Fertilizing typical and drought-tolerant trees in the landscape requires a knack for applying in the right season, proper administration and for using the best product for the tree. Fertilizer is often misunderstood and misused. Fertilizer is not really direct food for trees, but instead, a boost to your trees providing the ingredients needed for photosynthesis and growth. Fertilizer should not only be used when minerals are lacking or absent in the soil but also to maintain a good chemical balance within the soil all year long. Your top ten, typical choice of standard trees for most landscapes range from King and Queen palms to Agonis, Magnolia and Lagerstromia varieties. Drought-tolerant trees can be fertilized much in the same way. These trees should be fertilized on a regular schedule, depending on the geography and status of the tree. Trees in areas that receive a lot of rain usually have a lot of natural nutrients in the soil and only require about one to two times a year of fertilizer application. However, in more arid areas, like the Southwest, you should fertilize up to three times a year to produce more nutrients in the soil and to keep the plant healthy in each season. The best times for fertilizing is in early spring, mid-year and in the fall. The early spring is a good time because tree roots are coming out of the dormant period and require a boost to be healthy as they are starting to grow. Mid-year is also important because trees are experiencing more heat, absorbing water faster because of the heat and therefore going through nutrients quicker. To put in fertilizer during this time gives the tree a boost and replenishes those nutrients lost. During the Fall, tree roots have cooled a bit but there isn't as much rainfall as during winter months. Avoid fertilizing trees and shrubs stressed by drought during the summer months. If water is unavailable, do not fertilize at all because plants will be unable to absorb the nutrients.
"Typical mistakes most commonly made during fertilizing is over fertilizing," said Don Dabbs of Briggs Tree Company (a wholesale, grower-direct nursery in Southern California), "Using the wrong chemical balance for the tree is also a mistake commonly made."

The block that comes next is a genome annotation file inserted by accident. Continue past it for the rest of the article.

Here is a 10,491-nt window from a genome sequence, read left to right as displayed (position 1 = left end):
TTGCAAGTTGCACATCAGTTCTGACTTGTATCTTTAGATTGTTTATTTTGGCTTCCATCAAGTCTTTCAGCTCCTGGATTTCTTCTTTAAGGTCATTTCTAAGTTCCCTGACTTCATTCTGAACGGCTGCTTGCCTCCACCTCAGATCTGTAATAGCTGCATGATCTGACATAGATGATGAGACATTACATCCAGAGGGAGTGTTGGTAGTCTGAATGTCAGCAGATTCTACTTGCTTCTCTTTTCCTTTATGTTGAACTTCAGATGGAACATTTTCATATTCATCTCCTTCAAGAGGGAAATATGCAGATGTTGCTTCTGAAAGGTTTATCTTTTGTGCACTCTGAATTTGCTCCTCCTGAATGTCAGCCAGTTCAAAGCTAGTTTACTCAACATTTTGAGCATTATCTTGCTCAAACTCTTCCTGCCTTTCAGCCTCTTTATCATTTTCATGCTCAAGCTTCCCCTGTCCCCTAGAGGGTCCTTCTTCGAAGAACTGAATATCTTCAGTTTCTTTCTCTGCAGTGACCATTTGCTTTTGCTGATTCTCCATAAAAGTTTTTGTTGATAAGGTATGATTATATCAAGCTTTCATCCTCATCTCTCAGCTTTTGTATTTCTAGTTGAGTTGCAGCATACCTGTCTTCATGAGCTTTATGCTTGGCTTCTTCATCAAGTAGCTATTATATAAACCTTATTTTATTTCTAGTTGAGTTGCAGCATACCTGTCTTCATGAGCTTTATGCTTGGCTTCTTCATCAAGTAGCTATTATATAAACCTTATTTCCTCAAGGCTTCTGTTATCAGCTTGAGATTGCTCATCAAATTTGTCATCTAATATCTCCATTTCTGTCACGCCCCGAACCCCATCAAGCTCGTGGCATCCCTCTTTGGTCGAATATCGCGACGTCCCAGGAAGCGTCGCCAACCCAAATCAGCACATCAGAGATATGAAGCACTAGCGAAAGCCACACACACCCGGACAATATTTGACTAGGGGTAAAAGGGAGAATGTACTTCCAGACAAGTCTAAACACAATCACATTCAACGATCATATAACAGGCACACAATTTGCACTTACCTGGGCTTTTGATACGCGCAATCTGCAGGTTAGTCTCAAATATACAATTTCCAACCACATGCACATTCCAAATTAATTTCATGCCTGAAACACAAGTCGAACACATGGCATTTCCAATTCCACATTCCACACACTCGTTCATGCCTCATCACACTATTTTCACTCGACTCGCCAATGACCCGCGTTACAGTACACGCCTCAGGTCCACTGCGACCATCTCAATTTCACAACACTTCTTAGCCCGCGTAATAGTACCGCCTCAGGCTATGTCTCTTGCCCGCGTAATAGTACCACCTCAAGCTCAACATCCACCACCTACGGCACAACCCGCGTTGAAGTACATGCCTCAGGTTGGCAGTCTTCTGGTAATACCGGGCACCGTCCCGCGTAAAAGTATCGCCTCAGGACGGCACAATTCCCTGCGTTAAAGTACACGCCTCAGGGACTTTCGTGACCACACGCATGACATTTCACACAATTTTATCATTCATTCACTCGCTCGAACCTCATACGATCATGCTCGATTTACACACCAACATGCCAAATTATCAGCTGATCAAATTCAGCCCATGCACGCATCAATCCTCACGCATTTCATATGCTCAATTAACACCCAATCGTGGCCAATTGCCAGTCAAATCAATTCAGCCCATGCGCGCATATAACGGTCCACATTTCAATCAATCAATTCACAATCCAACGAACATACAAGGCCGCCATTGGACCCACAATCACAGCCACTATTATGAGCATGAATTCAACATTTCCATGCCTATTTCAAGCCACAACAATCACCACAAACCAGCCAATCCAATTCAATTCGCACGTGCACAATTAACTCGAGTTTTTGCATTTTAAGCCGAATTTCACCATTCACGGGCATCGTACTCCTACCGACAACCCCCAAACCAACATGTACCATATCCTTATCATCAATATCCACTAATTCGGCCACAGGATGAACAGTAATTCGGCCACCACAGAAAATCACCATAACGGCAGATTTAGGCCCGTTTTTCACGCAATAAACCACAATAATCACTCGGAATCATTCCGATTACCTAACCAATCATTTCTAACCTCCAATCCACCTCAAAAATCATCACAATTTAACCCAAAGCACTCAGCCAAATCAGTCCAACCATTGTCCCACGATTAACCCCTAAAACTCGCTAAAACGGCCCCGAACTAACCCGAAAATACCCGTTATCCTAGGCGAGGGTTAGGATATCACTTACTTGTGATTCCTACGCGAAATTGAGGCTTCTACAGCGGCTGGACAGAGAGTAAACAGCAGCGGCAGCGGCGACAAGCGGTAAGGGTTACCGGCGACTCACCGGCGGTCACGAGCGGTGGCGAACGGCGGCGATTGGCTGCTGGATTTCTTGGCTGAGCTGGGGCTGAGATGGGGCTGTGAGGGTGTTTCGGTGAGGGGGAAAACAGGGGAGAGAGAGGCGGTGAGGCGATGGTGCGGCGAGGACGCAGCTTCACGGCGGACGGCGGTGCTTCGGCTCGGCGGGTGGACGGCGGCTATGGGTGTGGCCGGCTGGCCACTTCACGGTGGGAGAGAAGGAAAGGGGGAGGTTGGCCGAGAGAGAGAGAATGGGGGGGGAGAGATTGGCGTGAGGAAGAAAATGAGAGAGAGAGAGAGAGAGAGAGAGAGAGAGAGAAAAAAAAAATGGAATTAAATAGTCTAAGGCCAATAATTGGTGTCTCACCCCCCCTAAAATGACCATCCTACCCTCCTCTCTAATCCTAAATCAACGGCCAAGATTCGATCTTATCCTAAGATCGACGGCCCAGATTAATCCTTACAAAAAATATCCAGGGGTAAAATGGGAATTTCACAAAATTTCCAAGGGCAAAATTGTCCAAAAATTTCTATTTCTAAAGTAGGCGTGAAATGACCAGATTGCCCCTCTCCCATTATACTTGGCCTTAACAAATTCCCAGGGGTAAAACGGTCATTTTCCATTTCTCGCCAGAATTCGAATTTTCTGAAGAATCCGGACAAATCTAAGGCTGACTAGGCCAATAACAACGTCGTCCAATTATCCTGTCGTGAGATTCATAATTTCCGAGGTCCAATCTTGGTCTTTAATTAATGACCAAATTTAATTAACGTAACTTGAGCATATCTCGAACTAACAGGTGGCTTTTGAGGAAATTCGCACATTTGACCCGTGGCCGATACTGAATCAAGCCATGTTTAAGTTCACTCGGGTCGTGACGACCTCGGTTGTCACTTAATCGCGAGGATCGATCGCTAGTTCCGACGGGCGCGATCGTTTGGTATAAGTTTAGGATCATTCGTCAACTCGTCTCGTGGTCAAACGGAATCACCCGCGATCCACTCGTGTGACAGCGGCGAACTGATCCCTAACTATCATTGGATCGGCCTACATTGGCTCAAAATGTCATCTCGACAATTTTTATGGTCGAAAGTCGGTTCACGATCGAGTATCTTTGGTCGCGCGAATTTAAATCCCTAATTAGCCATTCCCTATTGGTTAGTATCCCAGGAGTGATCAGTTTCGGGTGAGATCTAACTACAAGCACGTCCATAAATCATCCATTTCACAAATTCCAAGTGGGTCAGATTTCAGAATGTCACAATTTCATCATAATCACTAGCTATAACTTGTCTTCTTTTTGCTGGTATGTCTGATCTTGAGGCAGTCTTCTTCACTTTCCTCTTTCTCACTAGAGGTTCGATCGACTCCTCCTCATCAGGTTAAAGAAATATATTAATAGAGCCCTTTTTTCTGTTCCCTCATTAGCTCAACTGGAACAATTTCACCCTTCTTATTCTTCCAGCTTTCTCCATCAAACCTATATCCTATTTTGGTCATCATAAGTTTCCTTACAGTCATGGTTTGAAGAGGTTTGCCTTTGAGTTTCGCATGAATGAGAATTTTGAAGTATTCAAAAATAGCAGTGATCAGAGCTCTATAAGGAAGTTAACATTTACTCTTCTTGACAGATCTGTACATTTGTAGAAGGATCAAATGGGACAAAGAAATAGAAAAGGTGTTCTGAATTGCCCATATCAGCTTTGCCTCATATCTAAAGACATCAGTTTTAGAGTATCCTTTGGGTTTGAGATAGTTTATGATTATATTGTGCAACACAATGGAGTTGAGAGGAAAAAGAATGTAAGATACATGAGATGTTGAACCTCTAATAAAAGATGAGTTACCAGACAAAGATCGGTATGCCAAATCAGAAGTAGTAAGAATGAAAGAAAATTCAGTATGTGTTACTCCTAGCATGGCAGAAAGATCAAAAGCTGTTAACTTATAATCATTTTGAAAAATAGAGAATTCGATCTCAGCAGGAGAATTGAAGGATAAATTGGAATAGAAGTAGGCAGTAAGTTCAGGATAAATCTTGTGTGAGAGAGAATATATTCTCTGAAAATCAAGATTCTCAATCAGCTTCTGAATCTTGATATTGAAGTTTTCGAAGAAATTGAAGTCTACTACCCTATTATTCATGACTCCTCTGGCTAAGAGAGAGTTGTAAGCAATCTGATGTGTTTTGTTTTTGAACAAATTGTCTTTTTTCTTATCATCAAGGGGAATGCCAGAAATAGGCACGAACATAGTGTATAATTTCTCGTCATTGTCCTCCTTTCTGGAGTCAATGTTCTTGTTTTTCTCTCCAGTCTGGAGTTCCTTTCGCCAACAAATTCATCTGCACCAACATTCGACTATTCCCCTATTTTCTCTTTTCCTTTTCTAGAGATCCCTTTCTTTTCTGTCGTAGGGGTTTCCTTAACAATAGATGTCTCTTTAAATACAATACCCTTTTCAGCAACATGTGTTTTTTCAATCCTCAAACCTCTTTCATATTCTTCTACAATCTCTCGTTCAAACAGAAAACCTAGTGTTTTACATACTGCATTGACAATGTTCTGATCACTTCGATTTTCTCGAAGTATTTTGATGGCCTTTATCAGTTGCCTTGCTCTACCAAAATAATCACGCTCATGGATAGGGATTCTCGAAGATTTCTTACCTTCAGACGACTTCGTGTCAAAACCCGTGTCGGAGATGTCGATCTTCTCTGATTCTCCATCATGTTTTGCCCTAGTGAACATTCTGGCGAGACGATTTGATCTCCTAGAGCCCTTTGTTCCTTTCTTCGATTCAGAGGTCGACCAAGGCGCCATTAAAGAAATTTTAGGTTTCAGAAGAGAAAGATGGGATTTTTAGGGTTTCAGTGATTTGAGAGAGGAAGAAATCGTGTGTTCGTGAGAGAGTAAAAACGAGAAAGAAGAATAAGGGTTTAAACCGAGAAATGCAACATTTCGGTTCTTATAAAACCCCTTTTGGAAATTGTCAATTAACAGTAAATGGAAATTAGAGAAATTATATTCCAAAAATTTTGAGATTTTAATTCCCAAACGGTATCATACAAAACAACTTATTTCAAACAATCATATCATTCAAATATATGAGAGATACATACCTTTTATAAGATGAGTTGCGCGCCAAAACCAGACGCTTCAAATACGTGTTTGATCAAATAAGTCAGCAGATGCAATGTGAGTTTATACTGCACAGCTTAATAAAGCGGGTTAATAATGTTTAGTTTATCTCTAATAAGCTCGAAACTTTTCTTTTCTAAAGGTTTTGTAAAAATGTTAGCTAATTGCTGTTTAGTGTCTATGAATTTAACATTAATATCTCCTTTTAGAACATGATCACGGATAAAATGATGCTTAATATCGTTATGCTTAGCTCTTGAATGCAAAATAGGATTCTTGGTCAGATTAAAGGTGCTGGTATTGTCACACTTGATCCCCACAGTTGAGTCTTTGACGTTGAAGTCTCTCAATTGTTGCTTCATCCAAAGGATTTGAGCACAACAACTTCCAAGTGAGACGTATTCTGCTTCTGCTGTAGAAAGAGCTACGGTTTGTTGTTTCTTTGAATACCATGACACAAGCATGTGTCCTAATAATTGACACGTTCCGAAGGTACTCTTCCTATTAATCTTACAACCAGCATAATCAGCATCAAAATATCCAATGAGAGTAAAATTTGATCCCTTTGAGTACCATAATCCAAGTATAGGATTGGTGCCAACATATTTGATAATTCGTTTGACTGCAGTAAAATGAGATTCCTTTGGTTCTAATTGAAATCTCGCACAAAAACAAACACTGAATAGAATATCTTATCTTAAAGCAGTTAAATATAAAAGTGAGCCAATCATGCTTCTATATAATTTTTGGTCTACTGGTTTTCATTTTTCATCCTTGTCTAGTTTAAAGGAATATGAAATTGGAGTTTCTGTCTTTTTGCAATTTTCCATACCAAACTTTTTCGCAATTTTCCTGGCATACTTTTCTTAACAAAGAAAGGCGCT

Fertilizers are divided between the chemicals nitrogen, potassium and phosphorus. Nitrogen is for greening the tree, adding more foliage and nurturing the leaves. Potassium is applied to prevent diseases and helps with producing more, healthier flowering. Phosphorus boosts the root system and also helps with flowering. A Triple 15 fertilizer has 15 parts nitrogen, 15 parts potassium and 15 parts phosphorus. This combination of chemicals are perfect for trees, as you don't want to use too much of one of these chemicals. For instance, if you use too much nitrogen, the tree will burn. The other mistake is to over fertilize. Use the amount that is specified on the bag and don't apply more or less than this specification. Avoid adding too much fertilizer which can harm the tree and the environment. Excessive fertilizer produces rank, weak growth that breaks easily and is susceptible to injury from cold, drought and pests. Also, fertilizer not absorbed by the plant roots may contaminate groundwater and surface water. Again- too much chemical is not good for any one tree. There are different forms of fertilizer that contain a balance of the correct chemicals. One form is fertilizer in granular form. When planting a new tree, put this fertilizer in the ground just under the root ball. For trees already planted or established, spread fertilizer on top of the plant and water generously so the fertilizer seeps into the soil. Since most of a tree's roots can be found in the top foot of soil, broadcast the fertilizer evenly with a rotary or drop-type spreader over the root zone area to fertilize the tree. For new trees, try using new fertilizer tabs that slowly release fertilizer and penetrate into the tree over a period of time. These tabs should be used in the ground planted near the root ball and never used on top of the soil as this will waste fertilizer. Systemic liquid, spray-on fertilizers seeps into the tree leaves, limbs and bark and is absorbed into the root system. Just remember- the best practice is to use a balanced amount of chemicals.
When fertilizing trees, keep these two points in mind: (1) Fertilizer is beneficial when it is needed; but (2) Use it in the right amount, at the right time and in the right place.
For over thirty five years, Briggs Tree Company has operated as a wholesale nursery, having expanded to over 200 acres in production. Founded by Donald A. Briggs, Jr. in the early 1970's, Briggs is still family owned and operated supplying:
- 4-inch annual and perennial color
- water-efficient plants
- ..and a premier line of trees in various sizes
Briggs prides themselves in employing knowledgeable and experienced staff who will answer any questions regarding plant material. Briggs Tree Company, Inc. Corporate Headquarters is located at 1111 Poinsettia Avenue, Vista, CA 92081 Please call 760-727-2727, or visit us online at www.briggstree.com for more information.